Sep 19, 2014
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The Hueber Report

RSS By: Dan Hueber

The Hueber Report is a grain marketing advisory service and brokerage firm that places the highest importance on risk management and profitable farming.

Morning Comment - Midweek Blahs

Jul 30, 2014

www.thehueberreport.com/freetrial

 

Wheat

It would appear that the bear is not quite finished in the wheat market as the breakdown yesterday pushed us into slightly lower lows for the year.  Prices have stabilized overnight and I do not feel this is the beginnings of a new wave lower but is indicative of just how difficult it is to put the brakes on a train moving downhill.

While the negative sentiment in corn and to a lesser extent beans are dragging on the wheat trade, the fact that we are contending with a large world harvest and a discounted Black Sea market continues to hang around the neck of this market like a weight.  The fact that the Russian Ruble has broken at least 5% over the past couple weeks has not helped the situation either.  The USDA attaché in Russia projects a total grain crop in that country of 94 MMT of which he estimates 52 MMT will be wheat.  Interesting to note that the current USDA estimate is 53 MMT and there are some in the trade who estimate the wheat crop could be as high as 60 MMT.  Wet weather continues to hamper harvest in Europe but that should be more of a quality issue. 

I continue to believe we should be rounding out a reaction low in the wheat market as we slide into early August but will need to be patient before expecting any kind of corrective bounce.   

Corn

While the corn market did not push into lower lows, we did witness a classic Tuesday undo day yesterday and have continued to struggle overnight. This is by no means a stunning or particularly insightful statement but at this point it is all about the weather and by extension supply.  Demand, while discussed to not really play in the psychology of the market this time of year particularly when there is no threat to the crop.

The weather outlook into August continues to look ideal for corn development.  Temperatures are forecast to remain normal to below normal with reasonable chances of moisture across a wide swath of the Midwest.  During my travels over the past 5 days or so, I heard time and again that all that was needed to finish this crop was another couple decent rains and a normal frost date.  The rains appear to be in the forecast and on the latest update from Drew Lerner at World Weather, he comments that there does not appear to be anything this year to suggest an early frost.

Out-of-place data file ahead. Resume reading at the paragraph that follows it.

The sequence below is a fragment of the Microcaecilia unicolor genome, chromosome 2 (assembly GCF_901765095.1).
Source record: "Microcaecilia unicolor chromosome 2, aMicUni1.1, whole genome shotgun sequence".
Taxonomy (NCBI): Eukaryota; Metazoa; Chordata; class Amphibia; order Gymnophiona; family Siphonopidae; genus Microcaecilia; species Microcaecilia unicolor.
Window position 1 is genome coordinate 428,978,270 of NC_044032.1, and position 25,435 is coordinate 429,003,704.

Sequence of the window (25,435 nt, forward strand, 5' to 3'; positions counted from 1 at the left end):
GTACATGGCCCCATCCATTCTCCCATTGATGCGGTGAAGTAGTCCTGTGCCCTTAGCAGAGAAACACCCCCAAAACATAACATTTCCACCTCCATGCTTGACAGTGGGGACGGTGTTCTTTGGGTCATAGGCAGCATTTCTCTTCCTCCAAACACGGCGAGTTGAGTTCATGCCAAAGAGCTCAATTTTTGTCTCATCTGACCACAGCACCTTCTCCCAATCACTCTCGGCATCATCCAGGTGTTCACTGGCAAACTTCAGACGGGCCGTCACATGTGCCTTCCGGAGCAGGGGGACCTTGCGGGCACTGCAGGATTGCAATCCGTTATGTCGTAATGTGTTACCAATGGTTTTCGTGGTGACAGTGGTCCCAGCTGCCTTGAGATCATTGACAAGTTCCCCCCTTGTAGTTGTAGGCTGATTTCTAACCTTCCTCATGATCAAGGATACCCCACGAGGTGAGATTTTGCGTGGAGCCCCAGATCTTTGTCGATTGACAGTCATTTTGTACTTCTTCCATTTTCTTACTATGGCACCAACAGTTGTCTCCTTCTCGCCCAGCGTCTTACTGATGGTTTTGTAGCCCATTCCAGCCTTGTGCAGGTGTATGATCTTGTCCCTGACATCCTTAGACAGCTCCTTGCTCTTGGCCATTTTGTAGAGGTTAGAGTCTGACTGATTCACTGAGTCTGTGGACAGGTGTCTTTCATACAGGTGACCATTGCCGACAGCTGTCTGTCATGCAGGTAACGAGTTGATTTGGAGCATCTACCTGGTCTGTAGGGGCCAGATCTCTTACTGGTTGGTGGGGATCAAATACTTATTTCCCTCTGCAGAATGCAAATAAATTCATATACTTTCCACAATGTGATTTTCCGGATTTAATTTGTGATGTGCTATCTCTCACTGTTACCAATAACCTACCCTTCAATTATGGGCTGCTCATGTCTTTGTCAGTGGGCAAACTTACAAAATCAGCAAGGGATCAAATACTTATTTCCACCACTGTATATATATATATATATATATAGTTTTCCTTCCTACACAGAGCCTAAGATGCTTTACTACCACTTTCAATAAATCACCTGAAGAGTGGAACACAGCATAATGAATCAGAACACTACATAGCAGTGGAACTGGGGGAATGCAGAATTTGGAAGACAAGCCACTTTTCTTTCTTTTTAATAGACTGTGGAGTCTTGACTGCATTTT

We will see the weekly EIA ethanol number once again this morning and should continue to look positive.  One side note is that DDG’s continue under pressure with China out of our market, which should continue to be a drag on corn and meal demand and ultimately could squeeze margins for the grind. 

The corn market has been relatively stable for the past few weeks and traders may be reluctant to push the downside much more before the August report.  That said, considering the lack of crop threats and the fact that the wheat market can continue to extend into lower lows with a better handle on the overall crop size, it does not provide for much of an encouraging picture in the corn market particularly with managed funds still holding a long position.

Soybeans

The rally on Monday of this week told us that the bean market is still prepared to maintain a little risk premium as we move into August but the failure yesterday also told us there is a limit to how much that will be without more of a hint of a weather issue.  After testing the Ukraine air disaster high of two weeks ago, prices reversed lower and have been under pressure once again overnight. 

The active interest in the new export demand has continued to provide support but the most recent updates for August weather have provided the counterbalance.  If correct, we should have rains falling across a wide portion of the Midwestern growing region over the first couple weeks of August and no excessive heat.  By no means does that assure big bean yields but it would not appear that the plants will be stressed either. 

November futures appear to have settled into a trading range between 11.15/11.20 and 10.65/10.55 and we could chop back and forth between those parameter at least into the reports on the 12th.  The USDA should now be beginning to collect data for the report but this figure will be basically statistical and I would not imagine they would make much if any adjustments in the bean yield.  That said, if we have moved out to that time and still not found any threat in the weather forecast, I believe this contract will be headed for at least the 10.00 level.

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